"The administration cares about its students."
Walker Wall, the cinderblock canvas that serves as a forum for Pomona students' politics, ideas and even inside jokes, is a symbol of free speech that sits at the north end of campus. For Duncan Ariey, it's a symbol of what Pomona is all about.
"When I was looking at the 5Cs [before applying], someone who was familiar with the campus showed me around and I saw Walker Wall. They said, ‘Here's a wall where anyone can paint anything,'" recalls Duncan. "I thought that was really indicative of a school where I'd like to attend."
Duncan, who hales from Anchorage, Alaska, doesn't just bask in the sunshine of Southern California; he also takes full advantage of the opportunities available at Pomona and the five-college consortium. He spends his days in science classes as a chemistry major on the pre-med track, and unwinds by performing comedic improv with the 5C group Without a Box, playing racquetball (he took second in the Pomona-Pitzer tournament his freshman year), sitting on the Judicial Board of the College, and acting as a sponsor for one of Pomona's freshman sponsor groups.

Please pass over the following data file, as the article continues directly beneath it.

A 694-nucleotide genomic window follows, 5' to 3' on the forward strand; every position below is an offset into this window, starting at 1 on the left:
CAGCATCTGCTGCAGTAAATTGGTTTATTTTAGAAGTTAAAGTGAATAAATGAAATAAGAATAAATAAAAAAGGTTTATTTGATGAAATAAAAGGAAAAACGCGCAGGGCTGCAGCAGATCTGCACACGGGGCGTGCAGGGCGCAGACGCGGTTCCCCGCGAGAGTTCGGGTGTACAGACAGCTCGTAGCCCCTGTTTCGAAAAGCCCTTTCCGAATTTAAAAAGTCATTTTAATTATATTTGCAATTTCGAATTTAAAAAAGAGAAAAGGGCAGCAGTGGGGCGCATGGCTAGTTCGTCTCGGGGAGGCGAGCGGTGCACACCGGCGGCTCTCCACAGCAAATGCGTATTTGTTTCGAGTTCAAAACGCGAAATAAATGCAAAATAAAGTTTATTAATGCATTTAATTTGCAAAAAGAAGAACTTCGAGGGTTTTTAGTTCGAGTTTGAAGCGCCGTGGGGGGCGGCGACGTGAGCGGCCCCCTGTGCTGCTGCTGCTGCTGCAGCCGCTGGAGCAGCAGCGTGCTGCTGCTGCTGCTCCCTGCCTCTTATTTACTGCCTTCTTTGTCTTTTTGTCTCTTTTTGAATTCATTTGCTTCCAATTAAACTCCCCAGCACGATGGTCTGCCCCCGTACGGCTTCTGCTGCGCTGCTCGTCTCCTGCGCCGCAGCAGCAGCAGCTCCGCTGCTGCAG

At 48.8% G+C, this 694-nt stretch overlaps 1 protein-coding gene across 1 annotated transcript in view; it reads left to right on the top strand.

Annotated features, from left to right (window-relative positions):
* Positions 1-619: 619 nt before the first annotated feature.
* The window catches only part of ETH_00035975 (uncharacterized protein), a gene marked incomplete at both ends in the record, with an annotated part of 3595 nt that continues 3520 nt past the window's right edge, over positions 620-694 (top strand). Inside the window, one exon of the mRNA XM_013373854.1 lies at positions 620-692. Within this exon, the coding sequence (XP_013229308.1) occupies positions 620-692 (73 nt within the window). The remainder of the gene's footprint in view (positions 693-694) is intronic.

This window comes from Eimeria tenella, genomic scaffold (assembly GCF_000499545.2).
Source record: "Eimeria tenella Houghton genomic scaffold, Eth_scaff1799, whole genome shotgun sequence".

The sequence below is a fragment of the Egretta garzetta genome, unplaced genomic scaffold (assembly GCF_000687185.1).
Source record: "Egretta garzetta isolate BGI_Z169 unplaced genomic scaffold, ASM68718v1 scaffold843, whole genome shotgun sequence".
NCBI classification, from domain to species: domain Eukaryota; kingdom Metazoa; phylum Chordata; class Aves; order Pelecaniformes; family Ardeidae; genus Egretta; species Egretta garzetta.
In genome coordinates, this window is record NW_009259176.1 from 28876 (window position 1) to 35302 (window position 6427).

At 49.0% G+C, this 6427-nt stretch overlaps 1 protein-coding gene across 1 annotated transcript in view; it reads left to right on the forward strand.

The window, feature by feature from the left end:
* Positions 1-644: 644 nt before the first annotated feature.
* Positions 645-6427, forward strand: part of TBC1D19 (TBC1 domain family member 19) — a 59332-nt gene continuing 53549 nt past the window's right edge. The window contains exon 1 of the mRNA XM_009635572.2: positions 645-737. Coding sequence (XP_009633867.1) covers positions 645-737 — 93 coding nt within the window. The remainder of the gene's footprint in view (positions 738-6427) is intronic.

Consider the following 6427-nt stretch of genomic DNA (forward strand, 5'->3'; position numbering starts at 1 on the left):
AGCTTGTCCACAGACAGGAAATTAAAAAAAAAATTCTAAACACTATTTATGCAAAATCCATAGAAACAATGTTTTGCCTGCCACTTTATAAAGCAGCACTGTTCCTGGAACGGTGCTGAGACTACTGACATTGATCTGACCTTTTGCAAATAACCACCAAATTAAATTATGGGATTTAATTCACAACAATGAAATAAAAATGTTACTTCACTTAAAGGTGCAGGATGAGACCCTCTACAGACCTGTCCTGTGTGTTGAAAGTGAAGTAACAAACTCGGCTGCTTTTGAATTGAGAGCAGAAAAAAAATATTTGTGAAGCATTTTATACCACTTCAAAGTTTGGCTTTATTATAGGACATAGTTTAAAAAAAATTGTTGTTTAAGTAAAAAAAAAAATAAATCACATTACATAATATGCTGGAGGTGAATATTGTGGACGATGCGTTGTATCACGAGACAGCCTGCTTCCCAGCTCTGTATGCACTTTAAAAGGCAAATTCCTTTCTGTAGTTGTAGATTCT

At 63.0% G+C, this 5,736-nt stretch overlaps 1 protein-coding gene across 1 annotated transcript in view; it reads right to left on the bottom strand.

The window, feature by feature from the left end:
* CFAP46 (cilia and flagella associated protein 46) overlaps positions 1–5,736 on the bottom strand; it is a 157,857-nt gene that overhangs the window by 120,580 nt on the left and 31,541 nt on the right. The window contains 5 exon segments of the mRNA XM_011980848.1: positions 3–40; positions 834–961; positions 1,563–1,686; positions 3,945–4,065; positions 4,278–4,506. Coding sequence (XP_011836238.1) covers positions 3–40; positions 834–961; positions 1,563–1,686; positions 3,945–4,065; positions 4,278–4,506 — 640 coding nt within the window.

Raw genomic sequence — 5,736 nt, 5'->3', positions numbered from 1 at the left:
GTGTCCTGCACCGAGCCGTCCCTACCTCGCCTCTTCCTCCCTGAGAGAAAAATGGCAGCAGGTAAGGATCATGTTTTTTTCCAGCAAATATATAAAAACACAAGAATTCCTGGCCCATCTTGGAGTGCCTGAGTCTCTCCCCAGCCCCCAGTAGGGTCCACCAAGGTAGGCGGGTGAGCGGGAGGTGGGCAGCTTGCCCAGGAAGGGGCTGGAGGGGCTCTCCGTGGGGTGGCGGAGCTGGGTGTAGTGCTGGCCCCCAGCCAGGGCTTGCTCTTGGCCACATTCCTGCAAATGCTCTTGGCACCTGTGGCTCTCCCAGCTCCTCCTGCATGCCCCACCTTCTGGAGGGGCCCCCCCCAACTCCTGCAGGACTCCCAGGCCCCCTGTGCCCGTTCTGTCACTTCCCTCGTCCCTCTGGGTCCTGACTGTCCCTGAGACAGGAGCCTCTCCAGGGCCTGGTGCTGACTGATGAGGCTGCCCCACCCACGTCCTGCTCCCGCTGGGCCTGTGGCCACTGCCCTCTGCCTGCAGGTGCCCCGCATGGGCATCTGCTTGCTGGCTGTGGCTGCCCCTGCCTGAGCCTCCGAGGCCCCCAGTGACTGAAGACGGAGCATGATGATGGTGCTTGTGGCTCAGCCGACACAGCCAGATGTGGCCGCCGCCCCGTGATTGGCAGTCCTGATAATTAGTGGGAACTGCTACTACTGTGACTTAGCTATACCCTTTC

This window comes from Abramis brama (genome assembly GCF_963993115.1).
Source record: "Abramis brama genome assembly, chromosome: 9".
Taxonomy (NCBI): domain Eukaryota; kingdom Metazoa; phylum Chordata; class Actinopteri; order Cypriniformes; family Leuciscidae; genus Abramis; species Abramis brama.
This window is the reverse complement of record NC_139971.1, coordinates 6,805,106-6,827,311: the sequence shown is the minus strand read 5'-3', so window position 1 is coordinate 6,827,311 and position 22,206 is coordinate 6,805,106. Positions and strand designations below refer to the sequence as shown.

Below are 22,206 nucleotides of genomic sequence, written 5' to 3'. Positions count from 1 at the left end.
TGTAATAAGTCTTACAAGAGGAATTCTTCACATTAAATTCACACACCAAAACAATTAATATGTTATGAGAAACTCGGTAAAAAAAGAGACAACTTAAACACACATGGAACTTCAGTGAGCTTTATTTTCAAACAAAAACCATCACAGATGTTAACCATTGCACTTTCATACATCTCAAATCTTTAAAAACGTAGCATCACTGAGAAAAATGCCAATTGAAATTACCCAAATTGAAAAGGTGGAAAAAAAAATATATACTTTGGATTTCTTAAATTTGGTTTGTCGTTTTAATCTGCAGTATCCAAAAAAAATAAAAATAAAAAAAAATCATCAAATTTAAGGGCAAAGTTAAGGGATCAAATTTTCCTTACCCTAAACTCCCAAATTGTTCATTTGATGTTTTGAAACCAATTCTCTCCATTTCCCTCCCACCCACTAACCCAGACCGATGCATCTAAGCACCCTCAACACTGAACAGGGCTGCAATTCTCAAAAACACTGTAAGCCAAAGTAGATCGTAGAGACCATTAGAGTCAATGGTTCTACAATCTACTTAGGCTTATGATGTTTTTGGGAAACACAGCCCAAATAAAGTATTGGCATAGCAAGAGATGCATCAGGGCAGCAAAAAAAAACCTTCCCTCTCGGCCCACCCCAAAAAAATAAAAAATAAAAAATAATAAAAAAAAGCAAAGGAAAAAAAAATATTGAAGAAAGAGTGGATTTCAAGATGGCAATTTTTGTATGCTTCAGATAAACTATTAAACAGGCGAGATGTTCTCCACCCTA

On the weekends, Duncan tries to relax on Saturdays if he doesn't have an improv show, and he devotes Sundays to homework and dinner and rehearsal with Without a Box. Sometimes, he visits his girlfriend in San Diego, using the local train system, but otherwise sticks to the campus and local restaurants in the Claremont Village.
"The ‘bubble' is very existent for me, and I don't necessarily think that's a bad thing," says Duncan. "I don't feel confined. It's just that there are enough social and other activities within the 5Cs that I don't feel the need to leave campus. It's good because while Pomona is a small community, with the other 4Cs, you don't run out of people to meet."
One of the things that most impresses Duncan about Pomona are the measures, like Walker Wall, that the administration takes to improve the student experience. "I heard about the Judicial Board during orientation, and it was a really cool idea that students are in charge of the sanctions that are leveled against people who have violated the student code. It's the students who judge whether or not someone is fit to live in the College community or how serious their transgressions were," says Duncan. "I think it's really cool that the administration has decided to put that in the students' hands."
Another gesture Duncan tells prospective students about is snack. Four nights each week, Frary Dining Hall opens from 10:30 to 11:30 p.m. to give studying students a nourishing break. "I think it's indicative of the administration taking care of the students. It's free food provided for us just to facilitate a study break," says Duncan.
"The administration cares about its students. The sponsor group is indicative of that. Snack is indicative of that. The speed at which you get a reply if you e-mail someone in the Office of Campus Life is very indicative of that. And that's something you wouldn't get at a big university."